Throat-Singing Karaoke?

While the connection between Inuit throat singing and the natural history of the Arctic may seem a little obscure at first, it is a story of synergy, opportunity and just plain fun.

During our Extraordinary Arctic Festival in April 2013, the Canadian Museum of Nature partnered with the Ottawa Inuit Children’s Centre. A variety of local Inuit singers, drum-dancers and Inuktitut language teachers from the centre presented aspects of Inuit culture to museum visitors.

The Inuit Youth Performers led by Lynda Brown participated in the festival. In addition to demonstrating the unique Inuit performing arts, Lynda explained a little of the history, tradition and playfulness of throat singing.

A pair of museum visitors face each other; one holds a microphone.

Museum visitors try throat singing. Image: C.W. Clark © C.W. Clark

Throat songs are usually done by pairs of singers. Some songs are lullabies, some imitate sounds in nature, and some are a game where the winner is the last person to laugh.

Throat singing was traditionally done by women while men were hunting. Today, both men and women throat sing and often weave throat-singing techniques into contemporary Arctic music.

As part of the performance, Lynda encouraged the audience to try throat singing. She taught us how to sing in a “monster voice”. The youth performers then helped us try to throat sing as a group. We sang, we laughed and we also learned about Inuit culture and traditions that are so closely linked to the Arctic landscape and wildlife.

Lynda Brown and Heidi Metcalfe-Langille demonstrate throat singing.


Soon after that festival, the museum had an opportunity to partner with Science North to create Arctic Voices, an exhibition about climate change in the Arctic. We were keen to share our expertise in Arctic natural history and showcase our extensive collection of Arctic plants and wildlife.

It was also important to make sure that the exhibition was relevant to visitors who have never been to this remote and largely inaccessible part of the world. As such, the exhibition development team wanted to know what we had learned during our Arctic Festival. What activities helped create unique and memorable experiences for our visitors? Not surprisingly, the throat-singing performance with the Inuit Youth Performers came to mind. Science North had experience programming interactive exhibition components with a record-and-play-back technique; they suggested trying to create a karaoke-type kiosk.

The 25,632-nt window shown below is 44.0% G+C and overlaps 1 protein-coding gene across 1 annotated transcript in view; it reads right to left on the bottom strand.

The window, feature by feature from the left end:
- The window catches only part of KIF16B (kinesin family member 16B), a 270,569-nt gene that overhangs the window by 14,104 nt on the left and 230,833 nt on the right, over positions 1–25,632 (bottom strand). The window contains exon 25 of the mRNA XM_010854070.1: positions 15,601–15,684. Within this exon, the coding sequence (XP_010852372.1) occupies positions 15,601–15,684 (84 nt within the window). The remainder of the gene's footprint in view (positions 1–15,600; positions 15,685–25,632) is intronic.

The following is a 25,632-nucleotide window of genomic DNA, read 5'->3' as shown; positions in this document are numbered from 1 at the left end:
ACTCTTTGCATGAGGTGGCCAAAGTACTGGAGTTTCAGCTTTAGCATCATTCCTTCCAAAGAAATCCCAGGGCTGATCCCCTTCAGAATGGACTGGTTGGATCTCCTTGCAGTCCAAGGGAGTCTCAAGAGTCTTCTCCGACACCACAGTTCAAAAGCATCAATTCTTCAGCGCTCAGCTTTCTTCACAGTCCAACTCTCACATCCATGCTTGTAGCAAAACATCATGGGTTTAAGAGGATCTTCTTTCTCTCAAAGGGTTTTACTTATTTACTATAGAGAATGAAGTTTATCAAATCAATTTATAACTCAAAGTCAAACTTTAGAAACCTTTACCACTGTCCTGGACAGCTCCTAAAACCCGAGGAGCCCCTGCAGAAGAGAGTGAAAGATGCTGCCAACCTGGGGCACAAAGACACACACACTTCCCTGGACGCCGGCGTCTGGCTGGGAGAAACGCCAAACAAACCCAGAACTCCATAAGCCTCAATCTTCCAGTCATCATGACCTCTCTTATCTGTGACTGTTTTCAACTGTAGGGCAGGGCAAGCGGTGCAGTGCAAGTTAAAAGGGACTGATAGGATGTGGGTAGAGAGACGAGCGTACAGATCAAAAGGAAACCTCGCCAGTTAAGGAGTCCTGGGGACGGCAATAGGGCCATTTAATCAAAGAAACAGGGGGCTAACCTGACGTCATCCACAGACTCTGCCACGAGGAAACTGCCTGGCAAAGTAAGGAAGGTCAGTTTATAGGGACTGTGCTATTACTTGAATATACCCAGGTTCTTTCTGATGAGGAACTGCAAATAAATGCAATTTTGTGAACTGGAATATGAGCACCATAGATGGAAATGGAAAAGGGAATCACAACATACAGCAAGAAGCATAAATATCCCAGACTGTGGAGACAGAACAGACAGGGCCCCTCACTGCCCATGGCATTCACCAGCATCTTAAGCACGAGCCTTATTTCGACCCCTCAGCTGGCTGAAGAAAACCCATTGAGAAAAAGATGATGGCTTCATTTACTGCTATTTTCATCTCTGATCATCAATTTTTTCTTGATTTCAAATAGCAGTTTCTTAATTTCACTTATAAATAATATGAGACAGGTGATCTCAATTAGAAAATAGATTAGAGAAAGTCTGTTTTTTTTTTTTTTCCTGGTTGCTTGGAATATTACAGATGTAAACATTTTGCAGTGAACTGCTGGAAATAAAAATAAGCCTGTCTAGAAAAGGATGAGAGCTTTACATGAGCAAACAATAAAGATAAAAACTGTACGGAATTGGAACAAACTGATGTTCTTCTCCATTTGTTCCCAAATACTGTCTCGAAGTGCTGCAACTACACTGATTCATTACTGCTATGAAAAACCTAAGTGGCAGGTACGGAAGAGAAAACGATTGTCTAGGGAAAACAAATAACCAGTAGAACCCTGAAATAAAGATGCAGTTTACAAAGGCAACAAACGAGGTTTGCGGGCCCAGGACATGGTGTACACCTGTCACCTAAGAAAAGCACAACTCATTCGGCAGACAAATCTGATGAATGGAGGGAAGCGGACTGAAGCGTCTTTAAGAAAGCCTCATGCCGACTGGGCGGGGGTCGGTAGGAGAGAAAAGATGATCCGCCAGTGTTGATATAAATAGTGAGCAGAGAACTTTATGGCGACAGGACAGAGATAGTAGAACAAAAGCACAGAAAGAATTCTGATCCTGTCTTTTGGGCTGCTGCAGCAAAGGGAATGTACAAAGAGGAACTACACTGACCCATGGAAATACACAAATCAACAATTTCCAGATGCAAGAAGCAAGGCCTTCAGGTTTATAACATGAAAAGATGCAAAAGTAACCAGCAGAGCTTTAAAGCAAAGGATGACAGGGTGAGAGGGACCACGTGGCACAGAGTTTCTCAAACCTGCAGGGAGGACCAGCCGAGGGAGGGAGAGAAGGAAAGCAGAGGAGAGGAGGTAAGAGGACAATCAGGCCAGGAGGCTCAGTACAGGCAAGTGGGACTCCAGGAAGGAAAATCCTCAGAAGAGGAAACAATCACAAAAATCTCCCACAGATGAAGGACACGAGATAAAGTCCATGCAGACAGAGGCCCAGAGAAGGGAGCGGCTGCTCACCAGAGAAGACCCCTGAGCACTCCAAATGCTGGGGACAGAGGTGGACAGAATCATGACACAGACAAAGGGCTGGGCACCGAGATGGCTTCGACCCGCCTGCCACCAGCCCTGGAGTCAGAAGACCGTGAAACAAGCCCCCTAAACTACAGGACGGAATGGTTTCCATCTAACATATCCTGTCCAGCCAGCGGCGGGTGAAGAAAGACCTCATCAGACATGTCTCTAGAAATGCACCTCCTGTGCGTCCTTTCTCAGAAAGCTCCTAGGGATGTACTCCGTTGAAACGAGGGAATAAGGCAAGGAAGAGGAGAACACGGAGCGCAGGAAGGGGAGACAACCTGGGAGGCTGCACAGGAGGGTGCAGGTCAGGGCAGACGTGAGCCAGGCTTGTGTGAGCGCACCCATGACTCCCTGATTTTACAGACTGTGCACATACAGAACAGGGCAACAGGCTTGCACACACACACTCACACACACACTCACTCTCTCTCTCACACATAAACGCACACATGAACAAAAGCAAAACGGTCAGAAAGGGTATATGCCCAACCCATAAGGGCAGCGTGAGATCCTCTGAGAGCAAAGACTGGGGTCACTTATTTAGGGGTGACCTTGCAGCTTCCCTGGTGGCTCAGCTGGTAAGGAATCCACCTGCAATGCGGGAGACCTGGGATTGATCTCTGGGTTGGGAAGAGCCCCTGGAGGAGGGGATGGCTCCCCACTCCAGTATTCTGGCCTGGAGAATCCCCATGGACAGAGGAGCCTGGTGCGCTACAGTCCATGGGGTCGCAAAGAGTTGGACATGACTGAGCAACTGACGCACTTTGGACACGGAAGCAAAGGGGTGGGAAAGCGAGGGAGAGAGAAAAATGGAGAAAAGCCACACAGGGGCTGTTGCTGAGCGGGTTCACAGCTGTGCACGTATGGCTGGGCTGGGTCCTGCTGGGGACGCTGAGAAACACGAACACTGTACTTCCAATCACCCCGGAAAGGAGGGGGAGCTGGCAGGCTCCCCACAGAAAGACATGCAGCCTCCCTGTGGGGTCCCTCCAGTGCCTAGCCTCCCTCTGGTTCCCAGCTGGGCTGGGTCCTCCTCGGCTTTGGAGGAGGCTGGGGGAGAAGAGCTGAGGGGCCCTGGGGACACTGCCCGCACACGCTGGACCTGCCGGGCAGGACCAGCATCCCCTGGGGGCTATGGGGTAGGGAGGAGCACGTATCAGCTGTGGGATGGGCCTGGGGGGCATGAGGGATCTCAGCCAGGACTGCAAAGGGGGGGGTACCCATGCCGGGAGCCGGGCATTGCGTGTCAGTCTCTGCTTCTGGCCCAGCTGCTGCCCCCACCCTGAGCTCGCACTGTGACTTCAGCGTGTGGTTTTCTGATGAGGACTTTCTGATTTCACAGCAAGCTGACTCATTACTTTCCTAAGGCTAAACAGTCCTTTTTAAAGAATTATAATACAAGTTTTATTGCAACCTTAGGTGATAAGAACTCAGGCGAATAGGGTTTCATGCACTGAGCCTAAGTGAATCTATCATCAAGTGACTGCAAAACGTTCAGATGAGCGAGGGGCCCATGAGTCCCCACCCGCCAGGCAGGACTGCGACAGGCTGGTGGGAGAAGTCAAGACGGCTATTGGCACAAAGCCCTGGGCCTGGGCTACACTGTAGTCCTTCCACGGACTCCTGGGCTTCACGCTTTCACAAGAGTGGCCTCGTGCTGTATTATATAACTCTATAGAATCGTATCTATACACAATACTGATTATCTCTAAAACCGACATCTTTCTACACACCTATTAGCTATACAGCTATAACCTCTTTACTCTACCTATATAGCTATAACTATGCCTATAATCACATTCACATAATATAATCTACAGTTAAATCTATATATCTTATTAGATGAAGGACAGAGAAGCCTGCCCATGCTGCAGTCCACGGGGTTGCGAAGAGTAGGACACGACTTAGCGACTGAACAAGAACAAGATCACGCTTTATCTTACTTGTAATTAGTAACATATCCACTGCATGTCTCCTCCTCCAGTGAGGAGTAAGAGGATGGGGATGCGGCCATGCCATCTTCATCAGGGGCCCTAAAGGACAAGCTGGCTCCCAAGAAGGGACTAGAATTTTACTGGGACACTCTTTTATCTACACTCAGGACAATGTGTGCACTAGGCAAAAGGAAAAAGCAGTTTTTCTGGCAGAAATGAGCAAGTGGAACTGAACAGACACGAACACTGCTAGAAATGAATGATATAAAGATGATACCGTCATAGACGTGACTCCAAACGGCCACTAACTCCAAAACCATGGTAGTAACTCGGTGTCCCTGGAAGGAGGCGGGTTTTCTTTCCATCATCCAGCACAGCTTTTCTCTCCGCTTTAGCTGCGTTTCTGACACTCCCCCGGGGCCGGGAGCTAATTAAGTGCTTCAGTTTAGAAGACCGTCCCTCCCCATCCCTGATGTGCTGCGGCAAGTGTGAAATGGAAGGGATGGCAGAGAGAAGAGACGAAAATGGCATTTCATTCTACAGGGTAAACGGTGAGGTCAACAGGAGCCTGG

When we proposed this to Lynda, she was immediately on board and full of ideas. She enlisted the equally enthusiastic participation of her singing partner, Heidi Metcalfe-Langille.

Two women in traditional outerwear stand in front of a diorama.

Filming in our Mammal Gallery. Image: Laurel McIvor © Canadian Museum of Nature

During a day of filming in the Mammal Gallery at the museum, Lynda and Heidi demonstrated a number of traditional throat songs with great skill, comfort, humour and ease.

Then we tried filming the interactive component. We stumbled, filmed several takes, and were not exactly sure how or if it would work. Truthfully, I felt like I held my breath until Science North’s audio-visual magician Mike Palumbo showed us the final result. The throat-singing kiosk works and is almost as fun as singing with Lynda and Heidi in person!

Try it out and tell us what you think!

Three women stand beside the throat-singing kiosk.

From left: Heidi Metcalfe-Langille, Laurel McIvor and Lynda Brown. Image: Laura Sutin © Canadian Museum of Nature

The exhibition Arctic Voices is on at the museum until May 3, 2015.

This entry was posted in Arctic, Art, Exhibitions, Museum Visitors, Tools of the trade and tagged . Bookmark the permalink.

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